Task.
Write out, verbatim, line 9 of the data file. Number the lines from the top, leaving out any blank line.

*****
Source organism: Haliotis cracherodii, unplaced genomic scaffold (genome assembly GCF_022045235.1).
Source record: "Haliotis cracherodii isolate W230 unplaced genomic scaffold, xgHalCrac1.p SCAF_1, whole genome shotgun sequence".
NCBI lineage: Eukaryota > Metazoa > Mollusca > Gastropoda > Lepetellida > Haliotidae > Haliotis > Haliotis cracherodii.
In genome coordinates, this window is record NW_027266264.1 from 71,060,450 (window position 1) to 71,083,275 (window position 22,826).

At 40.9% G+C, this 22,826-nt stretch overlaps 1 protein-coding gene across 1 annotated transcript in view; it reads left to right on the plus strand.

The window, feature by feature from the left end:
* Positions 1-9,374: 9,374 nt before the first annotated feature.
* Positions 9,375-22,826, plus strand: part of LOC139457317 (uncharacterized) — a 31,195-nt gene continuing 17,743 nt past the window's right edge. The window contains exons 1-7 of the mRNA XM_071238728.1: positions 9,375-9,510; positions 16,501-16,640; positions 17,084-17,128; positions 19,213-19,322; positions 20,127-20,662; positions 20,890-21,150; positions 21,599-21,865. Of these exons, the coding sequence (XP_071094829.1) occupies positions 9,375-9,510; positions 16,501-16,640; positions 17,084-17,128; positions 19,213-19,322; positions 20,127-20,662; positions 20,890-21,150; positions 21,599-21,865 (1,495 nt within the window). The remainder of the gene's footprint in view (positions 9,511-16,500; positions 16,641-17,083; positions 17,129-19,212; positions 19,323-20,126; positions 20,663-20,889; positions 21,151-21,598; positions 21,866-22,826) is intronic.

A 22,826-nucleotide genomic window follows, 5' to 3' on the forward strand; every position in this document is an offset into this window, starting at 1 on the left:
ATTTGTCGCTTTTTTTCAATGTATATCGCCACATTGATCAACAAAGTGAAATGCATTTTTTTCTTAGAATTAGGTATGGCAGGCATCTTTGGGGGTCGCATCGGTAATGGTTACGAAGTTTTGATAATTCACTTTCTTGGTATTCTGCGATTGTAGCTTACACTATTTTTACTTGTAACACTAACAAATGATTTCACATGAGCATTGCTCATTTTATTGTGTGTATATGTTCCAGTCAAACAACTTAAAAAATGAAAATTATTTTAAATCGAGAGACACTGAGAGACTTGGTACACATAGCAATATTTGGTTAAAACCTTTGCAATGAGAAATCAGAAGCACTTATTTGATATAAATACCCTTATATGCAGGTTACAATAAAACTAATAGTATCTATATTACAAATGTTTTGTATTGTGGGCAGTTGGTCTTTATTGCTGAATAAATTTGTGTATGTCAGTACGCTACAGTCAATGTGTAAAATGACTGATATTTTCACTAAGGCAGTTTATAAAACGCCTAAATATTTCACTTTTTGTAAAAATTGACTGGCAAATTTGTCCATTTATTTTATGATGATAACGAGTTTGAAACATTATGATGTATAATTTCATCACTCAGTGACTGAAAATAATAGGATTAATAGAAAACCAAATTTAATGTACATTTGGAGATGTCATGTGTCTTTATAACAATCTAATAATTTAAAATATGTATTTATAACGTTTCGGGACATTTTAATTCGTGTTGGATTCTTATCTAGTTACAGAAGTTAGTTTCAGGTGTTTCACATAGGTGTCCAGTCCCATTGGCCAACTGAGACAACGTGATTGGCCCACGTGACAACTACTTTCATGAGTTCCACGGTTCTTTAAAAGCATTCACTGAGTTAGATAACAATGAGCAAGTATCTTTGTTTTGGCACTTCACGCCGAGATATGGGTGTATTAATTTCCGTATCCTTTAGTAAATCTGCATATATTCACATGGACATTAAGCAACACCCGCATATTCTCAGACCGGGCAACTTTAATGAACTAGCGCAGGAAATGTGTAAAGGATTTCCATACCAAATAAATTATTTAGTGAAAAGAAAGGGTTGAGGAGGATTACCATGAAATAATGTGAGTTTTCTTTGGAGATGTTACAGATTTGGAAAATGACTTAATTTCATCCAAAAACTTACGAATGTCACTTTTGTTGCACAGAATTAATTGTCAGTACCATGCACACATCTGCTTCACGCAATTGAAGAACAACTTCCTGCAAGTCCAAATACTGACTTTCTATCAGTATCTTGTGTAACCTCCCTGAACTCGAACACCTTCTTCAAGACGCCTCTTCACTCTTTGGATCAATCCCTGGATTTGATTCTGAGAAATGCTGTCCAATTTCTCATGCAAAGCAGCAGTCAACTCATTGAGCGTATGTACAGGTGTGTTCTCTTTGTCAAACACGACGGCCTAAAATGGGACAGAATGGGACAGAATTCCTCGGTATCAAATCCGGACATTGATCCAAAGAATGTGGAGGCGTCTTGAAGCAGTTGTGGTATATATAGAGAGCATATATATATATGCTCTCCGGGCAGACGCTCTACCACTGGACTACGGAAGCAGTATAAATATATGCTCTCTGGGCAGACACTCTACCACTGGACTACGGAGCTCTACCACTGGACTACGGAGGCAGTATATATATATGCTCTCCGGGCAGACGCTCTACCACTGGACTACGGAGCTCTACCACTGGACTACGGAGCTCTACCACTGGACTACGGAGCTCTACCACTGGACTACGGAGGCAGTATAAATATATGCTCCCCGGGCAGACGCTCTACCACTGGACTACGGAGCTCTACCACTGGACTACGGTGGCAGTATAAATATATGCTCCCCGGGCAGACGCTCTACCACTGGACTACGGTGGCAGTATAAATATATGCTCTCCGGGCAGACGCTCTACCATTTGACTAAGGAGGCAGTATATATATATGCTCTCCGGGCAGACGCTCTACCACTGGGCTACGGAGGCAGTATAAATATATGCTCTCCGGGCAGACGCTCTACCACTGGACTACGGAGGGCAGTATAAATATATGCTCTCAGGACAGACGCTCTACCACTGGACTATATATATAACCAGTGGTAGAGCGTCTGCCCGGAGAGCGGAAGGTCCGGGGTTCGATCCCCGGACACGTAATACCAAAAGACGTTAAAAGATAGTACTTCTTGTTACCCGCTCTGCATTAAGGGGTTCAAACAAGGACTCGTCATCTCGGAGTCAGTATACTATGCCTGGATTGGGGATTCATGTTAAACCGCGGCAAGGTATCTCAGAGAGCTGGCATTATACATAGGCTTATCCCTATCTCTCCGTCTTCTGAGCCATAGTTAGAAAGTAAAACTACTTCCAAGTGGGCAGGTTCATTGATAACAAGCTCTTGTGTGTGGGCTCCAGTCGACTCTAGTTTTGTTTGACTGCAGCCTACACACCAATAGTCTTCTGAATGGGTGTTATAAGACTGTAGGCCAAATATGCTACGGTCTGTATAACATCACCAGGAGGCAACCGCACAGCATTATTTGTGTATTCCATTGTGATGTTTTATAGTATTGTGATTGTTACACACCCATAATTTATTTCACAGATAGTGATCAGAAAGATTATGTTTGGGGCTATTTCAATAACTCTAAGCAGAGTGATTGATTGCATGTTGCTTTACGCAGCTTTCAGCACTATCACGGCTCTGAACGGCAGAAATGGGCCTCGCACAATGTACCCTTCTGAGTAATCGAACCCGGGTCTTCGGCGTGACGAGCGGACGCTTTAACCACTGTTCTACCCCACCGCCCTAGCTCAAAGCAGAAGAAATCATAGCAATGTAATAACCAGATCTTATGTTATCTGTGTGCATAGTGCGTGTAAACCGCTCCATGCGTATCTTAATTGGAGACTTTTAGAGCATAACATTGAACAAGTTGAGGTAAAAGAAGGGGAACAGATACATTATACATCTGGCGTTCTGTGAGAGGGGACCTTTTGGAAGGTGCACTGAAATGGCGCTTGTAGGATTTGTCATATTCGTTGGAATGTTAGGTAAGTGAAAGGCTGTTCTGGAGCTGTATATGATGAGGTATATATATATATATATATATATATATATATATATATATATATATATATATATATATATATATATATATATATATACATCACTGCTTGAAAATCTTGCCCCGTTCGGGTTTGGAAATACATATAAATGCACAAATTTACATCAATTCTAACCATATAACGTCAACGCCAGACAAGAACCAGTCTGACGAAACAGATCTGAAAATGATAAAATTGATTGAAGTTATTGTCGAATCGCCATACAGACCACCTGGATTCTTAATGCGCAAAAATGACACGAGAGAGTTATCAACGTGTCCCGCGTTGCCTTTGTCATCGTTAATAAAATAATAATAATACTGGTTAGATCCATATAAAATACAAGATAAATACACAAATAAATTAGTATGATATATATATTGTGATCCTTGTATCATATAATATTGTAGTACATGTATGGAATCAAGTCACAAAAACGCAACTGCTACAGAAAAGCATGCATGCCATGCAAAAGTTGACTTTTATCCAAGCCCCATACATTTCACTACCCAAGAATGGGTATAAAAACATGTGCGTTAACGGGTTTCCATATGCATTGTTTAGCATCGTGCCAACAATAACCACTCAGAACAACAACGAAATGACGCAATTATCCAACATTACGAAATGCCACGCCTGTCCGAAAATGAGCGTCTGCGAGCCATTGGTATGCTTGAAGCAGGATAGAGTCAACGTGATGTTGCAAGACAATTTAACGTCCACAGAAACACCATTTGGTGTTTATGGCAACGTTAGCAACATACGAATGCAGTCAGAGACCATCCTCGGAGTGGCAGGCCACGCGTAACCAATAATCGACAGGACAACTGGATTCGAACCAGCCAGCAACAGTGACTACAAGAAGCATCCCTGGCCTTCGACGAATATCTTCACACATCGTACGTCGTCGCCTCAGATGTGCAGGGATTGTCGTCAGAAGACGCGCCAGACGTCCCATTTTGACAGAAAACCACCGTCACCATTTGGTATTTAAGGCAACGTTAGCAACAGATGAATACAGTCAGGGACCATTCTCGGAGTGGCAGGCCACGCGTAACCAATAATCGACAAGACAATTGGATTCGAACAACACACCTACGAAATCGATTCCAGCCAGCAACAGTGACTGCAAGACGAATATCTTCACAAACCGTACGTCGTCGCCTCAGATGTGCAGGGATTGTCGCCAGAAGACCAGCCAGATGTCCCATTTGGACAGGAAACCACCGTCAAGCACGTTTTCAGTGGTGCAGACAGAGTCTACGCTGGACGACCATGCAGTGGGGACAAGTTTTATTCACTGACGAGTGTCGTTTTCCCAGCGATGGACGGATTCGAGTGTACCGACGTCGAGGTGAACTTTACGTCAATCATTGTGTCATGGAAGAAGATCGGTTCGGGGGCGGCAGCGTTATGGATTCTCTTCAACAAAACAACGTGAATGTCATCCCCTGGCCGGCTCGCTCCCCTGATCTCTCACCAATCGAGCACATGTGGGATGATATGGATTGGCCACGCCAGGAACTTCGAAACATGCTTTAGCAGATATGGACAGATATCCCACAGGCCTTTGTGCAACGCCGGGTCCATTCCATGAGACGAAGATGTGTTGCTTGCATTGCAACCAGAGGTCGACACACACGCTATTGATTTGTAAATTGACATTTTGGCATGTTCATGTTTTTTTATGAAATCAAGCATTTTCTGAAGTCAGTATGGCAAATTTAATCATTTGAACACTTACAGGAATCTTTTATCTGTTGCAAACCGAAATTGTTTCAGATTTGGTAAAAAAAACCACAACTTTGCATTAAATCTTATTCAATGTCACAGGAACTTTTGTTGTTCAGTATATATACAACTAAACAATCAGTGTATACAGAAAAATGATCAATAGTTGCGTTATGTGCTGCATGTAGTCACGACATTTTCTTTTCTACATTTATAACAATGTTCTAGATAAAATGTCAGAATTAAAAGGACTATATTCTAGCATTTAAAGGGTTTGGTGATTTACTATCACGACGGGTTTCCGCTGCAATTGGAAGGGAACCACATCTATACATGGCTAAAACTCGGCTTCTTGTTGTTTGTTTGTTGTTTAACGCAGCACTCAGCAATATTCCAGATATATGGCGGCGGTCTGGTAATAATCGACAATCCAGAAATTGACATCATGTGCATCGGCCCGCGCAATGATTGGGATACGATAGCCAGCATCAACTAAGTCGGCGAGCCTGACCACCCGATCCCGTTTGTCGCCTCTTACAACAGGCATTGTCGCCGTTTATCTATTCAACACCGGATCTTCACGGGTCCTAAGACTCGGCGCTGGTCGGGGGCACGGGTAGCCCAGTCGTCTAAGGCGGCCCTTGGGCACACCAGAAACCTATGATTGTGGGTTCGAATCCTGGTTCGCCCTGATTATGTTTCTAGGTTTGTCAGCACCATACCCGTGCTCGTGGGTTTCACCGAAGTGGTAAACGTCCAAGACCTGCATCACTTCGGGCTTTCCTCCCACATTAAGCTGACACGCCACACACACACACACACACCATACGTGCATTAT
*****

A 22,826-nucleotide genomic window follows, 5' to 3' on the forward strand; every position in this document is an offset into this window, starting at 1 on the left: